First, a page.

Utility Week

UTILITY Week 21st November 2014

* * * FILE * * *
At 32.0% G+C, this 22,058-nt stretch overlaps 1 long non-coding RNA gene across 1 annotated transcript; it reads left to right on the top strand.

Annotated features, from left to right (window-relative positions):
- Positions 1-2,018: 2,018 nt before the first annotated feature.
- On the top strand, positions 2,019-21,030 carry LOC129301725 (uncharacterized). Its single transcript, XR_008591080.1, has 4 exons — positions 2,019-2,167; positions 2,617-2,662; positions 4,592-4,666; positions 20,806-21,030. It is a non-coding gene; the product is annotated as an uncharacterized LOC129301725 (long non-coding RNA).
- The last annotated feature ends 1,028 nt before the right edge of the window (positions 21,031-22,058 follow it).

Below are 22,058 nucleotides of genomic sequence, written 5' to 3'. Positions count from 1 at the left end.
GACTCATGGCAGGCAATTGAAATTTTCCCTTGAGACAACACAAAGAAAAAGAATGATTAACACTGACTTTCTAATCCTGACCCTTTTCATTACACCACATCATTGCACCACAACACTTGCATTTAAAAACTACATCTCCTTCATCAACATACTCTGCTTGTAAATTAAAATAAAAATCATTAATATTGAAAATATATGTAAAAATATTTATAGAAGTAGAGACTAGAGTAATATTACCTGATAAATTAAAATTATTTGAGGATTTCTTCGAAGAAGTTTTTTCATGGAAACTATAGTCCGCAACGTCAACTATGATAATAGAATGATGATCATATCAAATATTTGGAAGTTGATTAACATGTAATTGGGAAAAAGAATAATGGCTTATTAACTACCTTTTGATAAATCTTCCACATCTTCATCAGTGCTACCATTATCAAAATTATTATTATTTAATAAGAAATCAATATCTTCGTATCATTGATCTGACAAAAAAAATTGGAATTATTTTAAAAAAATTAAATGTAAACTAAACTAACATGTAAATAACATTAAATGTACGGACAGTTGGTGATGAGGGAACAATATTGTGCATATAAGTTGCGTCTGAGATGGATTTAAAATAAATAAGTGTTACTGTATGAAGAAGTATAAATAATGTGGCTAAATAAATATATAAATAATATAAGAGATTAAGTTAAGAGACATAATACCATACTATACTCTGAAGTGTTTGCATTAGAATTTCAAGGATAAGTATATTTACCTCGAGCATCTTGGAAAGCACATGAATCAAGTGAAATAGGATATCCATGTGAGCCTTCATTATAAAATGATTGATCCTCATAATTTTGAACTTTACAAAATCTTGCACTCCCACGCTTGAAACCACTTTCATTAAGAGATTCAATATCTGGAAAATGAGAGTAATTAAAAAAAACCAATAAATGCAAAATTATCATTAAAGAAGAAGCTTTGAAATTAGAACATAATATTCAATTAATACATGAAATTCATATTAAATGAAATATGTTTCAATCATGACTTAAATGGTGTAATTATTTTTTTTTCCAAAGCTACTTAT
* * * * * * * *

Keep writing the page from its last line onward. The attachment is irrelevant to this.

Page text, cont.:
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National media France 'ready to sell more energy stakes' France is ready to sell more of its stakes in energy companies and its holdings need only be big enough to maintain influence over strat- egy, according to energy minister Segolene Royal. Asked whether the state would be ready to reduce its stakes in 84 per cent state-owned utility EDF or 33.6 per cent state-owned gas util- ity GDF Suez, she said those stakes could fall "as long as we maintain the same influence". Reuters, 16 November Water charges row leads to bomb threat Irish police are investigating a bomb threat to a government minister's office as tensions heighten over the introduction of water charges. A woman phoned environment minister Alan Kelly's constituency office in Nenagh, County Tipper- ary, and delivered a "menacing and threatening" warning. It was reported to police. Meanwhile, protesters tried to stop the Irish prime minister's car in Sligo on Monday evening and scuffles broke out. BBC News, 17 November Tony Abbott maintains support for coal Australian prime minister Tony Abbott has told a G20 leaders' discussion on energy he was "standing up for coal" as the Queensland government prepares to unveil new infrastructure spend- ing to help the development of Australia's largest coal mine. Abbott opened the closed-door discussion on energy on Sunday by telling the world leaders that "as the world's largest producer of coal, I'd like to stand up for coal". The Guardian, 16 November T he government's Electricity Market Reform (EMR) pro- gramme is being rushed and the quality of delivery has been adversely affected, MPs were told on Tuesday. Leonie Greene, head of external affairs at the Solar Trade Association (STA), told the Energy and Climate Change select committee (ECCC) that there was a "relationship between pace and quality" that the government was failing to adequately balance. She said: "Full credit to the Department of Energy and Climate Change [Decc] for the pace over the past six months, but I feel this has come at the expense of quality." Greene added that the indus- try was hit with an "avalanche of consultations" from Decc, some of which were "only a cou- ple of weeks long", meaning the STA "barely had time" to consult its members. She stated: "The pace was so fast that it was difficult to believe the feedback was being assimilated." Greene was supported by the Renewable Energy Asso- ciation's (REA) chief executive Nina Skorupska, who said the EMR programme had been introduced "at such a pace" that the smaller members of the association "may not be able to participate effectively" in the reformed energy market. She added that the reforms were being introduced in "quite a piecemeal way". In a statement, Decc said the industry and stakeholders had been consulted "extensively" to ensure the "policy design was as transparent as possible". MB Rushed EMR lacks quality, claim renewables groups Seven days... Switching surges The number of people changing electricity supplier reached its highest level in October, according to Energy UK. 345,000 number of consumers moving to a new deal in October 138,000 net gains by small suppliers, hitting an all-time high 152% increase in switching compared with last October 33% rise in electricity switching number compared with September Story by NUMbErS £32m Amount paid by The Renewables Infrastructure Group for the 16MW Earlseat windfarm in Scotland £280m Amount of customers' cash that energy suppliers are holding on to due to billing errors, according to Uswitch "Companies who don't get it right will be subject to more intrusive assurance processes, and more burdensome regulation" Ofwat chief executive Cathryn Ross says there will be no return to easier times on regulation 4 | 21ST - 27Th NOvEmbEr 2014 | UTILITY WEEK Source: Veolia Christophe Manani d'Inguimbert

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